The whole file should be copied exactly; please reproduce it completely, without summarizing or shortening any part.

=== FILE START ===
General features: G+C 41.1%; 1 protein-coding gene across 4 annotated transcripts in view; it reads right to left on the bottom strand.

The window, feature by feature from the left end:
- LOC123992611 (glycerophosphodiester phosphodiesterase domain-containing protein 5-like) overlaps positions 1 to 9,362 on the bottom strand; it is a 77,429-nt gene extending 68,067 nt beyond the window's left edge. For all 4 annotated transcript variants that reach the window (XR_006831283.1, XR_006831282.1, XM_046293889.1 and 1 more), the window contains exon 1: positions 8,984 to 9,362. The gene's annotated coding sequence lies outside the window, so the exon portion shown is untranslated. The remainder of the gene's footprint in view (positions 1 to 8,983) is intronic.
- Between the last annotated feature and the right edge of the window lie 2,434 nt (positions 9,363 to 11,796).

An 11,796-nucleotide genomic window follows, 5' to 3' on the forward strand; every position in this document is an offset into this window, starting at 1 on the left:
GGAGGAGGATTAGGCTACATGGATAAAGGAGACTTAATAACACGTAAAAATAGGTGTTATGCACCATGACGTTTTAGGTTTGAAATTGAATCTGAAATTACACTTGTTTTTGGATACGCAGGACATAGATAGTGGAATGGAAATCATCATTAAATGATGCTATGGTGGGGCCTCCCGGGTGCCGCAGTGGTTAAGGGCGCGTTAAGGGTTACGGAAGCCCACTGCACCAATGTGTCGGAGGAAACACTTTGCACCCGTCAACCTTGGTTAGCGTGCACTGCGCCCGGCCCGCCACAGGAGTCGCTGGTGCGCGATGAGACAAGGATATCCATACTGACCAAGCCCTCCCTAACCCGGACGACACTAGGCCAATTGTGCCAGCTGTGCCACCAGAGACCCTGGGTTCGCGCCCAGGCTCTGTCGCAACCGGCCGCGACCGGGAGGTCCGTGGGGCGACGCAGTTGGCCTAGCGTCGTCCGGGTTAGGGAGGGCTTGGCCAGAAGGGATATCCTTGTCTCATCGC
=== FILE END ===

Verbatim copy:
General features: G+C 41.1%; 1 protein-coding gene across 4 annotated transcripts in view; it reads right to left on the bottom strand.

The window, feature by feature from the left end:
- LOC123992611 (glycerophosphodiester phosphodiesterase domain-containing protein 5-like) overlaps positions 1 to 9,362 on the bottom strand; it is a 77,429-nt gene extending 68,067 nt beyond the window's left edge. For all 4 annotated transcript variants that reach the window (XR_006831283.1, XR_006831282.1, XM_046293889.1 and 1 more), the window contains exon 1: positions 8,984 to 9,362. The gene's annotated coding sequence lies outside the window, so the exon portion shown is untranslated. The remainder of the gene's footprint in view (positions 1 to 8,983) is intronic.
- Between the last annotated feature and the right edge of the window lie 2,434 nt (positions 9,363 to 11,796).

An 11,796-nucleotide genomic window follows, 5' to 3' on the forward strand; every position in this document is an offset into this window, starting at 1 on the left:
GGAGGAGGATTAGGCTACATGGATAAAGGAGACTTAATAACACGTAAAAATAGGTGTTATGCACCATGACGTTTTAGGTTTGAAATTGAATCTGAAATTACACTTGTTTTTGGATACGCAGGACATAGATAGTGGAATGGAAATCATCATTAAATGATGCTATGGTGGGGCCTCCCGGGTGCCGCAGTGGTTAAGGGCGCGTTAAGGGTTACGGAAGCCCACTGCACCAATGTGTCGGAGGAAACACTTTGCACCCGTCAACCTTGGTTAGCGTGCACTGCGCCCGGCCCGCCACAGGAGTCGCTGGTGCGCGATGAGACAAGGATATCCATACTGACCAAGCCCTCCCTAACCCGGACGACACTAGGCCAATTGTGCCAGCTGTGCCACCAGAGACCCTGGGTTCGCGCCCAGGCTCTGTCGCAACCGGCCGCGACCGGGAGGTCCGTGGGGCGACGCAGTTGGCCTAGCGTCGTCCGGGTTAGGGAGGGCTTGGCCAGAAGGGATATCCTTGTCTCATCGC